Question: Is the facilitative effect of nurse shrubs on early recruitment of trees mediated by a ‘canopy effect’ (microclimate amelioration and protection from herbivores), a ‘soil effect’ (modification of soil properties), or both?
Location: Two successional montane shrublands at the Sierra Nevada Protected Area, SE Spain.
Method: Seedlings of Quercus and Pinus species were planted in four experimental treatments: (1) under shrubs; (2) in open interspaces without vegetation; (3) under shrubs where the canopies were removed; (4) in open interspaces but covering seedlings with branches, mimicking a shrub canopy.
Results: Both effects benefited seedling performance. However, microclimatic amelioration due to canopy shading had the strongest effect, which was particularly pronounced in the drier site. Below-ground, shrubs did not modify soil physical characteristics, organic matter, total N and P, or water content, but significantly increased available K, which has been shown to improve seedling water-use efficiency under drought conditions.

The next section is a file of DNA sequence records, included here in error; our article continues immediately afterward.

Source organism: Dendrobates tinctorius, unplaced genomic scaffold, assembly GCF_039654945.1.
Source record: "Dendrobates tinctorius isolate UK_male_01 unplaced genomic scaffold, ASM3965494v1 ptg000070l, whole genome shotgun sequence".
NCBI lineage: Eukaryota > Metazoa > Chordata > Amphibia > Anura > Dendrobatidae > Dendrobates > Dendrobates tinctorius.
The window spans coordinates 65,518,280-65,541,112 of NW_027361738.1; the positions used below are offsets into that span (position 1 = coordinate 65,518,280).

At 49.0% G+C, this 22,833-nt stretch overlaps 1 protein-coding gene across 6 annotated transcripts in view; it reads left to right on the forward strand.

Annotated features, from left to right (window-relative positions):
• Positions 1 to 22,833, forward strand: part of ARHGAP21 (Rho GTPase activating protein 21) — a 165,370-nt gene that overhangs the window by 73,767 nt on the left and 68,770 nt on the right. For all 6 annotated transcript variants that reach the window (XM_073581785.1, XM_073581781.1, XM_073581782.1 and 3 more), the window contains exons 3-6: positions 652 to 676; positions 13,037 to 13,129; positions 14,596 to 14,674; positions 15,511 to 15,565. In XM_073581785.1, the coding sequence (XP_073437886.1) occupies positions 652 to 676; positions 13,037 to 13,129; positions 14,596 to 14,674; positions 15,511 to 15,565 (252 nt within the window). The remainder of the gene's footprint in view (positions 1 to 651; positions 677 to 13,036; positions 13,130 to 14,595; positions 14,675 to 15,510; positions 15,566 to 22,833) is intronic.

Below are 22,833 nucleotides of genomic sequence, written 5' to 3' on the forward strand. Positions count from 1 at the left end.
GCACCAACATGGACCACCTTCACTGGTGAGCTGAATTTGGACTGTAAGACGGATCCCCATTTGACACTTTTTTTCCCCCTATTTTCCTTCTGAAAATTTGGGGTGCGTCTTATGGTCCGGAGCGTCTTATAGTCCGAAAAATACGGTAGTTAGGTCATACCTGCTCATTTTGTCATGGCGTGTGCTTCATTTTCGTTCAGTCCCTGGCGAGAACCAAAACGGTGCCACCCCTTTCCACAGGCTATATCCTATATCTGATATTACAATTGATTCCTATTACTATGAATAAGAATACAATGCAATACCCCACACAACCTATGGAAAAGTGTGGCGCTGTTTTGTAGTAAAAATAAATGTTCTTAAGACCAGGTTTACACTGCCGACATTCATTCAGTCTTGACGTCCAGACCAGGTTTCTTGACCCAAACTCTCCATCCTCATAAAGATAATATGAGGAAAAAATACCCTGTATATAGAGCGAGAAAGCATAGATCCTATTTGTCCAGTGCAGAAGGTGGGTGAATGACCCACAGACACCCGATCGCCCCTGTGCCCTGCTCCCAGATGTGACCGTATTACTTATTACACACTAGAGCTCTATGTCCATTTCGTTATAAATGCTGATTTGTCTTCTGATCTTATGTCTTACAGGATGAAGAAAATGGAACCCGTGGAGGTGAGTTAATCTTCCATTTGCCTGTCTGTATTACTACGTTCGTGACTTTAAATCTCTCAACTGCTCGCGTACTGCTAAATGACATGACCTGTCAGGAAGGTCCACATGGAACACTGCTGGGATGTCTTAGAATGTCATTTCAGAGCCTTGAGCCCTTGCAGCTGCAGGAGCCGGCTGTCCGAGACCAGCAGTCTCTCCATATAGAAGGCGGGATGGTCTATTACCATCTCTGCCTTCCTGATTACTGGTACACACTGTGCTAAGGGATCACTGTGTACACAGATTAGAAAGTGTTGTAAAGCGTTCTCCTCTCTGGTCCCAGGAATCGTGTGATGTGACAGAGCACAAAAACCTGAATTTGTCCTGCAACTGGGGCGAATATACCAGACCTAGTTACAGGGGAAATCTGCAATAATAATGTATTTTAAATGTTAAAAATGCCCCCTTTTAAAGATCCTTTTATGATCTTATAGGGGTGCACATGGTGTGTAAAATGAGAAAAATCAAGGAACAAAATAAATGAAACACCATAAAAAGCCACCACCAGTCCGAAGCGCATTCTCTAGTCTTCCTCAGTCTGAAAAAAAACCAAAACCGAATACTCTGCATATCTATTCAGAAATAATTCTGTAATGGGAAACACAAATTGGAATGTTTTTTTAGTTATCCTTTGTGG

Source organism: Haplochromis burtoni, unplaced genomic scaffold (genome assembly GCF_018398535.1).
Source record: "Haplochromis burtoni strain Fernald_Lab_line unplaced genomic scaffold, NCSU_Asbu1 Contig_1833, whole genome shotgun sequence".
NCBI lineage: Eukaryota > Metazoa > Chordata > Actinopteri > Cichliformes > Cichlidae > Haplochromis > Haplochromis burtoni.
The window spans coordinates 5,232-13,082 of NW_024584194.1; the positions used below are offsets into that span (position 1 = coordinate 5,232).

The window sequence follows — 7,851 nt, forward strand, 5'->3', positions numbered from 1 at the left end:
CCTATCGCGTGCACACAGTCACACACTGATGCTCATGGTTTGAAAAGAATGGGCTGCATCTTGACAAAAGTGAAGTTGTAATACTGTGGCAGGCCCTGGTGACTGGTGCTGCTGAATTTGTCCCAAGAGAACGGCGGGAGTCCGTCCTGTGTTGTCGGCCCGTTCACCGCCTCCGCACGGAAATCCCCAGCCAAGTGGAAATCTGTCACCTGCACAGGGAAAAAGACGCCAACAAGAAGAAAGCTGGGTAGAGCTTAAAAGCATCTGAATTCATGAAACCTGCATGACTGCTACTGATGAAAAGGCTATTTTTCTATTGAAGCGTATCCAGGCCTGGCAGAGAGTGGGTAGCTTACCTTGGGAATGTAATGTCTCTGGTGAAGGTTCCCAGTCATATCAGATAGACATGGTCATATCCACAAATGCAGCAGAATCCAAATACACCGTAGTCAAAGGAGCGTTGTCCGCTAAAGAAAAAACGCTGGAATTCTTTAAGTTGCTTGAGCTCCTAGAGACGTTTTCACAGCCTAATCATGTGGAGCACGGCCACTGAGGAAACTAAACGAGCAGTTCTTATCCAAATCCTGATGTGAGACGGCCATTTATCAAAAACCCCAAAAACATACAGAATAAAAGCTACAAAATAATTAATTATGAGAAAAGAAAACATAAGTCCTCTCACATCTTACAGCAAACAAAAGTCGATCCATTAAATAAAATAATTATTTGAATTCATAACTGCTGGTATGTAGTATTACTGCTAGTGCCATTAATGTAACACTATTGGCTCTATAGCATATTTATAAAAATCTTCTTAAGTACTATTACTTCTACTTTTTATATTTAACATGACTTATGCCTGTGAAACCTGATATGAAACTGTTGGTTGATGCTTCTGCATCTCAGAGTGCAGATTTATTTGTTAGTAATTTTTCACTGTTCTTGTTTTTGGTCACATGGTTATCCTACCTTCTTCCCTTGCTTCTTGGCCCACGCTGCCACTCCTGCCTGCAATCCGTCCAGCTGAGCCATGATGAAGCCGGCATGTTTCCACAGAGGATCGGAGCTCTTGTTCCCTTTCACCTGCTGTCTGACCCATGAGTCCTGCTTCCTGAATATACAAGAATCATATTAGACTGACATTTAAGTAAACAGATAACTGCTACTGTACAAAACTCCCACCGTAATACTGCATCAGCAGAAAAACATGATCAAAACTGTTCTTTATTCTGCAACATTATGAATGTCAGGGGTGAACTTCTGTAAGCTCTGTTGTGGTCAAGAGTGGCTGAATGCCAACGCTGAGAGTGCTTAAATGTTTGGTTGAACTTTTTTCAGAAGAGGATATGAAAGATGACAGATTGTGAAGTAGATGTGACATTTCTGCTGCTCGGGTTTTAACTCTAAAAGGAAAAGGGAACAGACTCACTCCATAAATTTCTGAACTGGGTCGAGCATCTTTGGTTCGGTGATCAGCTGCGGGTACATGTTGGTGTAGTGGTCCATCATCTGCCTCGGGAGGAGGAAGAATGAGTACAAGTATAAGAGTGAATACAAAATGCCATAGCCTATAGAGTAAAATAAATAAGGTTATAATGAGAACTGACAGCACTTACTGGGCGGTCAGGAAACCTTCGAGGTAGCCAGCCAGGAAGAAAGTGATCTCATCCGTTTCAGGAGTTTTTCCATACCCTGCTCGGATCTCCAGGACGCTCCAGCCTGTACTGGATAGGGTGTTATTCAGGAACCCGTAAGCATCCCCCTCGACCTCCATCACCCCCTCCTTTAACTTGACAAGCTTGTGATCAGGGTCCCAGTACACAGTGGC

Conclusions: We propose that in Mediterranean montane ecosystems, characterised by a severe summer drought, pioneer shrubs represent a major safe site for tree early recruitment during secondary succession, improving seedling survival during summer by the modification of both the above- and below-ground environment.